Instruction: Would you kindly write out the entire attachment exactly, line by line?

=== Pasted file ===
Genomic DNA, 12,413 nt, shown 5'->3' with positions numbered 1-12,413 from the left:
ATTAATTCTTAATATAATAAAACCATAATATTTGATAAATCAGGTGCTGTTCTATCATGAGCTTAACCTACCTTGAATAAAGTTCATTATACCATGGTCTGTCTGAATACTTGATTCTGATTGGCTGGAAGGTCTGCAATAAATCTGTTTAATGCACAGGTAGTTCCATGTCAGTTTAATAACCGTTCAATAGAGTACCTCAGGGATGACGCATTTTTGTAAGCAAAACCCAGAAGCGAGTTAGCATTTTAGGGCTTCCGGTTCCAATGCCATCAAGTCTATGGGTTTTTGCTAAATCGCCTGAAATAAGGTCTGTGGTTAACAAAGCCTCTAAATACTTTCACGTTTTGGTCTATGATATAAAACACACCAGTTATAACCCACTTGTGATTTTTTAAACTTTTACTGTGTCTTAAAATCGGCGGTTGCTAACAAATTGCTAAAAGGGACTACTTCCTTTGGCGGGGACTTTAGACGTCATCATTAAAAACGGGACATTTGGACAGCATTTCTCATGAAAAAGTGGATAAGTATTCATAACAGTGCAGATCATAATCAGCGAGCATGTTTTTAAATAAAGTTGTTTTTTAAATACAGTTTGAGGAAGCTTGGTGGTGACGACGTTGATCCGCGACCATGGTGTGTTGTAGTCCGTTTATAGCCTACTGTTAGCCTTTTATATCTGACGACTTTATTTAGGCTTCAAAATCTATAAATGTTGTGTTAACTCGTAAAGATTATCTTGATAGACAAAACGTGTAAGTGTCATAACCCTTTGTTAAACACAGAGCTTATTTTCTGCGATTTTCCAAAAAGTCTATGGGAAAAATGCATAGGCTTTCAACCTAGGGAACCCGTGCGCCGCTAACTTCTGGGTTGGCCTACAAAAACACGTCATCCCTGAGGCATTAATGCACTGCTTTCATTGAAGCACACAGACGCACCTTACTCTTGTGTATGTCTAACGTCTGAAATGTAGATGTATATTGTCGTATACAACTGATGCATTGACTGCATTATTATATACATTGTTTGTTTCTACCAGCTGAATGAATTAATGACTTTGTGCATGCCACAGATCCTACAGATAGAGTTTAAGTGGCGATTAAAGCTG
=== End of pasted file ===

Genomic DNA, 12,413 nt, shown 5'->3' with positions numbered 1-12,413 from the left:
ATTAATTCTTAATATAATAAAACCATAATATTTGATAAATCAGGTGCTGTTCTATCATGAGCTTAACCTACCTTGAATAAAGTTCATTATACCATGGTCTGTCTGAATACTTGATTCTGATTGGCTGGAAGGTCTGCAATAAATCTGTTTAATGCACAGGTAGTTCCATGTCAGTTTAATAACCGTTCAATAGAGTACCTCAGGGATGACGCATTTTTGTAAGCAAAACCCAGAAGCGAGTTAGCATTTTAGGGCTTCCGGTTCCAATGCCATCAAGTCTATGGGTTTTTGCTAAATCGCCTGAAATAAGGTCTGTGGTTAACAAAGCCTCTAAATACTTTCACGTTTTGGTCTATGATATAAAACACACCAGTTATAACCCACTTGTGATTTTTTAAACTTTTACTGTGTCTTAAAATCGGCGGTTGCTAACAAATTGCTAAAAGGGACTACTTCCTTTGGCGGGGACTTTAGACGTCATCATTAAAAACGGGACATTTGGACAGCATTTCTCATGAAAAAGTGGATAAGTATTCATAACAGTGCAGATCATAATCAGCGAGCATGTTTTTAAATAAAGTTGTTTTTTAAATACAGTTTGAGGAAGCTTGGTGGTGACGACGTTGATCCGCGACCATGGTGTGTTGTAGTCCGTTTATAGCCTACTGTTAGCCTTTTATATCTGACGACTTTATTTAGGCTTCAAAATCTATAAATGTTGTGTTAACTCGTAAAGATTATCTTGATAGACAAAACGTGTAAGTGTCATAACCCTTTGTTAAACACAGAGCTTATTTTCTGCGATTTTCCAAAAAGTCTATGGGAAAAATGCATAGGCTTTCAACCTAGGGAACCCGTGCGCCGCTAACTTCTGGGTTGGCCTACAAAAACACGTCATCCCTGAGGCATTAATGCACTGCTTTCATTGAAGCACACAGACGCACCTTACTCTTGTGTATGTCTAACGTCTGAAATGTAGATGTATATTGTCGTATACAACTGATGCATTGACTGCATTATTATATACATTGTTTGTTTCTACCAGCTGAATGAATTAATGACTTTGTGCATGCCACAGATCCTACAGATAGAGTTTAAGTGGCGATTAAAGCTG